Boy With Thorn By Rickey Laurentiis

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Boy With Thorn by Rickey Laurentiis. University of Pittsburgh Press, 2015.

Reviewed by Nico Ibanez

Rickey Laurentiis has an interesting view being born in New Orleans, to now living in Brooklyn. Having a voice for the voiceless is something he does well. The book opens with the focus on race. The first poem is dark and brings up religion questioning why slavery is around and how freedom seems close yet so far away. The following poem I Saw I Dreamt Two Men has a few layers to it. Not only is it describing two black men hung on a tree but their race was not the only factor for them being hung, they were seeing each other romantically and the people down south did not find that holy. It is an unexpected turn from the first poem but the dramatic change worked really well in captivating the reader. This poem ends with a great line really emphasizing the fact that the south seems to ignore its history. “As I saw the other turn away apart stay with silence I stayed with southern silence”. The first part really focuses on race and sexuality especially for being a black male growing up in the south. Black Iris is about having sex with a woman and how the narrator should enjoy every bit of her body but simply can’t. The style of the first section is all over the board and is not very consistent. Some of the poems are a bit challenging to read because a form is not in use and Laurentiis does not always use punctuation to help guide the reader from line to line. This section of the book began with a poem called Conditions for a Southern Gothic and ends with Southern Gothic. The ending poem of this section much like the rest of it has little hope for the south especially for its black residents, their only hope for peace is in death. It is a very sad idea to be dealt and left with right in the beginning of this book but Laurentiis does a great job pointing out a lot of the flaws the south has about race and sexuality.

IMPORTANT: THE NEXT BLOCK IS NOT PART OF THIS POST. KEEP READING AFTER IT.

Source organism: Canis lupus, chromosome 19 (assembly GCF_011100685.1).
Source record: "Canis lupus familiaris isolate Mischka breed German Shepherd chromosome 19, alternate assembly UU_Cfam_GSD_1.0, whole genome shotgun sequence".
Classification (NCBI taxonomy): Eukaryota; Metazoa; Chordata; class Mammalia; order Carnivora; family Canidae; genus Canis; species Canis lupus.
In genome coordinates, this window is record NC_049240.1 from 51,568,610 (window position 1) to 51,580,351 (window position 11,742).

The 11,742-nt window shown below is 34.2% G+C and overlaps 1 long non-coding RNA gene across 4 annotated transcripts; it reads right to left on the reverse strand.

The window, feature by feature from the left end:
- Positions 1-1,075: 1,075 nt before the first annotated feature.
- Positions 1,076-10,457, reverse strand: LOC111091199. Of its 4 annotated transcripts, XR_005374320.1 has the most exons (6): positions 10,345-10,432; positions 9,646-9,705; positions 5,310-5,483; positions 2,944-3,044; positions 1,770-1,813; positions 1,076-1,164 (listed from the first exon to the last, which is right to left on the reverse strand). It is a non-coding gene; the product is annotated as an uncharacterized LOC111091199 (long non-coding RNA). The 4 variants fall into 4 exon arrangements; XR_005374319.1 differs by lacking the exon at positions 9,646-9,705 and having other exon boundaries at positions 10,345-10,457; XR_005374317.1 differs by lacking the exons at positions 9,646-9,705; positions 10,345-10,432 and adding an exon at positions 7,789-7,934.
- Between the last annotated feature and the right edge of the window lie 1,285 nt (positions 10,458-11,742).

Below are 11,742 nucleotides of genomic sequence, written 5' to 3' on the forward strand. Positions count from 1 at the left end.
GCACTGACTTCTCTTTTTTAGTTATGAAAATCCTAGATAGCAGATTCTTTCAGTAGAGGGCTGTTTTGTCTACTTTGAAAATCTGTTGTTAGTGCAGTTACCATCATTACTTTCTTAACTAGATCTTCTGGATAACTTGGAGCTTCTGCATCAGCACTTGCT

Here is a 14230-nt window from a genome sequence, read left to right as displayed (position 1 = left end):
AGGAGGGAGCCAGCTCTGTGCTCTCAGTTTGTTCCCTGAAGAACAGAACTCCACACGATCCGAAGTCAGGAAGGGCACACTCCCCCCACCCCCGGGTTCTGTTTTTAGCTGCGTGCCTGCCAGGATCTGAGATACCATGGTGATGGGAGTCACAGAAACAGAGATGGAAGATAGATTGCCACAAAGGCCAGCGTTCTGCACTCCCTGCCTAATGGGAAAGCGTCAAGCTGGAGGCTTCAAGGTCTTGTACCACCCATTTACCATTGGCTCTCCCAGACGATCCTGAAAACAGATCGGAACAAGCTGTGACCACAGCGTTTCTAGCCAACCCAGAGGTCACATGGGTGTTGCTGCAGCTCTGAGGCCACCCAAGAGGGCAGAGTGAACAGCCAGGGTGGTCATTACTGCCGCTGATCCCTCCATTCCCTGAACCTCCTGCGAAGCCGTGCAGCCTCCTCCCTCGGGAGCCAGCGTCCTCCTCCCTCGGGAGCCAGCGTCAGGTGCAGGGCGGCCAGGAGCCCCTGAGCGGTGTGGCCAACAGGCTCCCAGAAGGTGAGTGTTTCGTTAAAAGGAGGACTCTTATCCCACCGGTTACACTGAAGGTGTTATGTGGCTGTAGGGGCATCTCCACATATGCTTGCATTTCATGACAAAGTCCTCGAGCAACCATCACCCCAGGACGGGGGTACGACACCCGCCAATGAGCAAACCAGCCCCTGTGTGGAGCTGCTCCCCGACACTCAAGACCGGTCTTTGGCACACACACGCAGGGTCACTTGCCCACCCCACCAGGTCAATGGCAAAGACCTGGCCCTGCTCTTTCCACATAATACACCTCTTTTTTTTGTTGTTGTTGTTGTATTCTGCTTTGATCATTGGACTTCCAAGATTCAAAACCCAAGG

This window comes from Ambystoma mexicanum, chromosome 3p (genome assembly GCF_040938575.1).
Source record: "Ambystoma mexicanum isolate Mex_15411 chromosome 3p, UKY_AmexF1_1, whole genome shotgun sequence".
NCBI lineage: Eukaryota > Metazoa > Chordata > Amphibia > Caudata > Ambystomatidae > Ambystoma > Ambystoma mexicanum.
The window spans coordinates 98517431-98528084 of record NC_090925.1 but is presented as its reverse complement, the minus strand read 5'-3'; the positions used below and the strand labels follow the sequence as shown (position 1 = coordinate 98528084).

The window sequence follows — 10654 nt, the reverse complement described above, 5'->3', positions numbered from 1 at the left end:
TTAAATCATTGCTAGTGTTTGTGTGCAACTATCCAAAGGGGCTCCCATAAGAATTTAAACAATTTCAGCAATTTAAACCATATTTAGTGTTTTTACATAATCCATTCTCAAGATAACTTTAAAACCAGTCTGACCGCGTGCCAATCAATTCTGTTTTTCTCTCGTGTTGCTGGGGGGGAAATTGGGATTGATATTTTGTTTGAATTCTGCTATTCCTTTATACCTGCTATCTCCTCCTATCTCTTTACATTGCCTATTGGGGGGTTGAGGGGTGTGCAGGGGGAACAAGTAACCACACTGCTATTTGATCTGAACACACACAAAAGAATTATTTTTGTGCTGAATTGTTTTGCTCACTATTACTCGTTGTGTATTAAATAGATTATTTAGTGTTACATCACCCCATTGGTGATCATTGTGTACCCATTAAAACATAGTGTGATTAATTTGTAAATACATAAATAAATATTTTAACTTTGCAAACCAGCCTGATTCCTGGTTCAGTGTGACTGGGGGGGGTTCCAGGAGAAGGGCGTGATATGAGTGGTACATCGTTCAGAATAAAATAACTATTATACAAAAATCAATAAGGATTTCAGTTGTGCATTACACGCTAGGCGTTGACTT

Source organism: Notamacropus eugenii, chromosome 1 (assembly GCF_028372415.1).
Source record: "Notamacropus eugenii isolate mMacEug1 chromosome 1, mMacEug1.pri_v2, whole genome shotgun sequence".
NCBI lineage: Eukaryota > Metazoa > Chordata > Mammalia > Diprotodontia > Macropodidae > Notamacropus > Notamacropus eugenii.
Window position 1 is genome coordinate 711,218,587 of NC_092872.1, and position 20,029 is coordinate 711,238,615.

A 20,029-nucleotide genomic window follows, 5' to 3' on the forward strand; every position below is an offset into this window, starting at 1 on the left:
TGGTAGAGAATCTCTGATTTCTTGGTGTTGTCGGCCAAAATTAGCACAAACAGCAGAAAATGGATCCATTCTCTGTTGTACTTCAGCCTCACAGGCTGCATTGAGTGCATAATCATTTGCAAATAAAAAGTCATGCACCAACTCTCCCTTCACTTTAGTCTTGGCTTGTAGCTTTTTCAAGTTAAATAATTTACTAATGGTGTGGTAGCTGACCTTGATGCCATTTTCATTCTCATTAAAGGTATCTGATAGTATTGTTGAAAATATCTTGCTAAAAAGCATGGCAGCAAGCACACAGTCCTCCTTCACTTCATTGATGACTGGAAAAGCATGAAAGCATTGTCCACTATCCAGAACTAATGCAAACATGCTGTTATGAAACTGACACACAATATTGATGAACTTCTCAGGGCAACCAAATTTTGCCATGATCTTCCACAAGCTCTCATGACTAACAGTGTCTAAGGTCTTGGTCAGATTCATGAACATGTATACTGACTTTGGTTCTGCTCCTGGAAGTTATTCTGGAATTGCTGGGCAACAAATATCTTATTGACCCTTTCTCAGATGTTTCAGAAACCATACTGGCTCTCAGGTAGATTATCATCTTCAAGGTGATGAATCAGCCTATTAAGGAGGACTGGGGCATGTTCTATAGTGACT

The rest of the book is broken up into two more parts. It seems racism is the main focus of the second half and how history has done nothing to really help change people’s views of the black people in the south. Of the Leaves That Have Fallen is a bit more organized, having the stanzas numbered helps the reader know the shift in focus. This poem took up the whole section on its own with 50 stanzas. He ends it talking about trees which has been a motif in many of the earlier poems

The last section is made up of 14 poems with the last poem Boy with  Thorn being set up as the poem in the second section of the book. This final section breaks again into a new form Laurentiis has not used before especially in Undiscovered Genius of the Mississippi Delta. The form given had it been laid out on one long piece of paper might resemble a flowing river but the form really does not add anything to the poem itself, in fact it’s a bit distracting.the most moving poem in this final section is This Pair This Marriage of Two. the Narrator seems to be struggling with who he is and may be self harming in front of a mirror and just constantly asking himself why he is not better? Why is he not white? Its very well written and flows beautifully to the next poem. The following two are about sexuality  Mood for Love and Faggot both focus on struggling with being gay. It was very interesting the order of these poems Mood for Love is somewhat hopeful while Faggot just goes dark again with no hope in sight for the narrator.

Boy With Thorn the title of the book is the end which is an  interesting way to put out a book, having the title be the first and last thing you read. This one as mentioned earlier is numbered and unlike the Of the Leaves That Have Fallen it does not flow as well in this format. The lines are shorter and a bit choppy

Over all Laurentiis does a great job on focusing on black culture and history bringing up a lot of what no one wants to talk about, however his form and style could use some work and maybe he can creat a signature style that works for him and the reader.